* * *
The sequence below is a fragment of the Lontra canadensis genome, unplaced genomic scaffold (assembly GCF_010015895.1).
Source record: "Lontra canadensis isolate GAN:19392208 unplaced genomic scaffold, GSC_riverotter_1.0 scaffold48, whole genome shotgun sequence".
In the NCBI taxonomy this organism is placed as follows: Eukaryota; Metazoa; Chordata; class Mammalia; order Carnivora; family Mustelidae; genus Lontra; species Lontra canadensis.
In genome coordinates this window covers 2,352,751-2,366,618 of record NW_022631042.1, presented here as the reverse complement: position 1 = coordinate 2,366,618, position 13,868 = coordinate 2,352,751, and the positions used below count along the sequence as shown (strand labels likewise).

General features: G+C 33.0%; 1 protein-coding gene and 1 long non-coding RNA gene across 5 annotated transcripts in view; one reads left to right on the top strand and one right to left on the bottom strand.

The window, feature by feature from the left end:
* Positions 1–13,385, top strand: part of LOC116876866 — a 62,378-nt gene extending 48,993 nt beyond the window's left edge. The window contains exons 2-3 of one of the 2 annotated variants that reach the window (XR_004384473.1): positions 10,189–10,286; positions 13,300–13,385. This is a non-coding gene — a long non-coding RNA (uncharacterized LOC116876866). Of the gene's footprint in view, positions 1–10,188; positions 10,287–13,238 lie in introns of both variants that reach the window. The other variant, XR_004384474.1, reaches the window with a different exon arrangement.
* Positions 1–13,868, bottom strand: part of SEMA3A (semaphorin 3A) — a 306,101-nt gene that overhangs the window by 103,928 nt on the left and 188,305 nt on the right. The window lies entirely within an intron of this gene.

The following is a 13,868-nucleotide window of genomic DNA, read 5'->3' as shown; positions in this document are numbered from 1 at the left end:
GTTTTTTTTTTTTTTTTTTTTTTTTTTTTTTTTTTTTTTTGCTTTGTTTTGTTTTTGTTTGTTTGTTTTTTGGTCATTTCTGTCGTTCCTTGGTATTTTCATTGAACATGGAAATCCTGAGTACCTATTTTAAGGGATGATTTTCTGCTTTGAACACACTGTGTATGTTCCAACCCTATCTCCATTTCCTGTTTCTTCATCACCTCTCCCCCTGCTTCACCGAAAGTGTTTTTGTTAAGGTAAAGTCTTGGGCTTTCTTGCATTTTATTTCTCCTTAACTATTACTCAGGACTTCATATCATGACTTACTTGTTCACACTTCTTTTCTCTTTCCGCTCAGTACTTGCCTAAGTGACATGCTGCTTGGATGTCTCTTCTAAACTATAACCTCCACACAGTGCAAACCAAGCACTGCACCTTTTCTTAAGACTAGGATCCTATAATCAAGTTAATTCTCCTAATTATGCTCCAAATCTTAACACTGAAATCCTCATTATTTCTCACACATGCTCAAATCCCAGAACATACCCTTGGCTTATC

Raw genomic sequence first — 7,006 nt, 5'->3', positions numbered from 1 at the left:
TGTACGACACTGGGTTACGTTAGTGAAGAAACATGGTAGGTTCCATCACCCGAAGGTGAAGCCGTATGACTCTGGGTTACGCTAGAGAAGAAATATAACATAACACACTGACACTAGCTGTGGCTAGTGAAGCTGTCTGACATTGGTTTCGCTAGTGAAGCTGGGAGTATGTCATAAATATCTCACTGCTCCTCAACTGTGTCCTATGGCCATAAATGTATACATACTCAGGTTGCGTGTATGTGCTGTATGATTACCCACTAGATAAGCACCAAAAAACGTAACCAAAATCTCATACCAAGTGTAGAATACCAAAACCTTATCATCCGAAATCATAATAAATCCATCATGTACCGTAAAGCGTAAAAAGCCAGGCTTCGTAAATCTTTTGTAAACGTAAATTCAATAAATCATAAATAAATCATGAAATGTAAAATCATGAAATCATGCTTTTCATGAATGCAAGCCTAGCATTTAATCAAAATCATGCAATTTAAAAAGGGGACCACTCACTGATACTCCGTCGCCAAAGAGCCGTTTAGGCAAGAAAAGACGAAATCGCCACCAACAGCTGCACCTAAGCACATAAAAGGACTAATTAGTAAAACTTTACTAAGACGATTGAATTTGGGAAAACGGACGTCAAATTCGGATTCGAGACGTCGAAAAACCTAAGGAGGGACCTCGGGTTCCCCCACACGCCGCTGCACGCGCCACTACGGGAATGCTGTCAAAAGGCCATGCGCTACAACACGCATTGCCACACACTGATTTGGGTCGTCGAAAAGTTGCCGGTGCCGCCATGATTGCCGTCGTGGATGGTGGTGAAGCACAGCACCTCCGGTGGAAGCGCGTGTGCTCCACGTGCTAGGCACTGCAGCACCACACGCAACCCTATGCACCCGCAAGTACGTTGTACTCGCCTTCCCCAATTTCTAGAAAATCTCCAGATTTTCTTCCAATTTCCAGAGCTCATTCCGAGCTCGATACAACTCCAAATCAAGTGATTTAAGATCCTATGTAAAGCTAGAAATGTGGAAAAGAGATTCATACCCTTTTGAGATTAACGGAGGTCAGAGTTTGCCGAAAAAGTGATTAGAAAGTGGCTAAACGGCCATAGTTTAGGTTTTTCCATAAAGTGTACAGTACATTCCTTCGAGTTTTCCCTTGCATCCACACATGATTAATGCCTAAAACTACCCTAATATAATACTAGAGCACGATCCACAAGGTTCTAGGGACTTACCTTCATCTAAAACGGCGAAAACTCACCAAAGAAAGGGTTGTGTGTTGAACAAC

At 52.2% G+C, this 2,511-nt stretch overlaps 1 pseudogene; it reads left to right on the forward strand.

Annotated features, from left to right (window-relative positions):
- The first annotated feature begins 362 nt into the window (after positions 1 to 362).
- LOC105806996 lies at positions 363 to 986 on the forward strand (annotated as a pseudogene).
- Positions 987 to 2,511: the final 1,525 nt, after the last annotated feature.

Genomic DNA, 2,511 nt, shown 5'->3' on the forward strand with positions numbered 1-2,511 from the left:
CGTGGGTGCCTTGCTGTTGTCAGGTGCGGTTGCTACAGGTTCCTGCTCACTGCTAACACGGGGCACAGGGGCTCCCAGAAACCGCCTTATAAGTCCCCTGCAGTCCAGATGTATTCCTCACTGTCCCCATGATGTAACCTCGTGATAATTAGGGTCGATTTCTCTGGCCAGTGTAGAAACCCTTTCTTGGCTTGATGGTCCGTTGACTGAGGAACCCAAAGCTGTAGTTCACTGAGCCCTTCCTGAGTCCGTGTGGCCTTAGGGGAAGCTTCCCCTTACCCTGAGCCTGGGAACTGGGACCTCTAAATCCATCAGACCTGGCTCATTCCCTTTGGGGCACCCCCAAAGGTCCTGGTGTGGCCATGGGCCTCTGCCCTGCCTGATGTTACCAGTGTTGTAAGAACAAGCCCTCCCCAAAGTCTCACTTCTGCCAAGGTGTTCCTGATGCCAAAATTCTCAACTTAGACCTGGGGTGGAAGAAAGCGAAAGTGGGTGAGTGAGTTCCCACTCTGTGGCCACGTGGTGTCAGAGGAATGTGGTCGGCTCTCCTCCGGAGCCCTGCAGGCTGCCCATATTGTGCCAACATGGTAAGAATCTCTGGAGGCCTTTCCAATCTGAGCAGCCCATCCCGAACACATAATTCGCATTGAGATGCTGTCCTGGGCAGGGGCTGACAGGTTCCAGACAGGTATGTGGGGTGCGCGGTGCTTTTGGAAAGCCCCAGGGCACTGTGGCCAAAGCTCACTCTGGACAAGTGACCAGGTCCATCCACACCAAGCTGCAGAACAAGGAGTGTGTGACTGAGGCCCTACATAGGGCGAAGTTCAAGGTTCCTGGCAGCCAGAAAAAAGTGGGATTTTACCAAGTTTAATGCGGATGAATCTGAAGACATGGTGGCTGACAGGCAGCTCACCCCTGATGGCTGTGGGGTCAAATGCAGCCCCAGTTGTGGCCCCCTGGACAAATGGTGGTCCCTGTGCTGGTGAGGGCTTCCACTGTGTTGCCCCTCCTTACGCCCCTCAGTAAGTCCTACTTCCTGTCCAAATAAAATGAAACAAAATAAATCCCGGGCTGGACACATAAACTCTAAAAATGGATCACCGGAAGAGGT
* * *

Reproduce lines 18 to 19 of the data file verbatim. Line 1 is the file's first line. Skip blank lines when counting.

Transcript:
Genomic DNA, 2,511 nt, shown 5'->3' on the forward strand with positions numbered 1-2,511 from the left:
CGTGGGTGCCTTGCTGTTGTCAGGTGCGGTTGCTACAGGTTCCTGCTCACTGCTAACACGGGGCACAGGGGCTCCCAGAAACCGCCTTATAAGTCCCCTGCAGTCCAGATGTATTCCTCACTGTCCCCATGATGTAACCTCGTGATAATTAGGGTCGATTTCTCTGGCCAGTGTAGAAACCCTTTCTTGGCTTGATGGTCCGTTGACTGAGGAACCCAAAGCTGTAGTTCACTGAGCCCTTCCTGAGTCCGTGTGGCCTTAGGGGAAGCTTCCCCTTACCCTGAGCCTGGGAACTGGGACCTCTAAATCCATCAGACCTGGCTCATTCCCTTTGGGGCACCCCCAAAGGTCCTGGTGTGGCCATGGGCCTCTGCCCTGCCTGATGTTACCAGTGTTGTAAGAACAAGCCCTCCCCAAAGTCTCACTTCTGCCAAGGTGTTCCTGATGCCAAAATTCTCAACTTAGACCTGGGGTGGAAGAAAGCGAAAGTGGGTGAGTGAGTTCCCACTCTGTGGCCACGTGGTGTCAGAGGAATGTGGTCGGCTCTCCTCCGGAGCCCTGCAGGCTGCCCATATTGTGCCAACATGGTAAGAATCTCTGGAGGCCTTTCCAATCTGAGCAGCCCATCCCGAACACATAATTCGCATTGAGATGCTGTCCTGGGCAGGGGCTGACAGGTTCCAGACAGGTATGTGGGGTGCGCGGTGCTTTTGGAAAGCCCCAGGGCACTGTGGCCAAAGCTCACTCTGGACAAGTGACCAGGTCCATCCACACCAAGCTGCAGAACAAGGAGTGTGTGACTGAGGCCCTACATAGGGCGAAGTTCAAGGTTCCTGGCAGCCAGAAAAAAGTGGGATTTTACCAAGTTTAATGCGGATGAATCTGAAGACATGGTGGCTGACAGGCAGCTCACCCCTGATGGCTGTGGGGTCAAATGCAGCCCCAGTTGTGGCCCCCTGGACAAATGGTGGTCCCTGTGCTGGTGAGGGCTTCCACTGTGTTGCCCCTCCTTACGCCCCTCAGTAAGTCCTACTTCCTGTCCAAATAAAATGAAACAAAATAAATCCCGGGCTGGACACATAAACTCTAAAAATGGATCACCGGAAGAGGT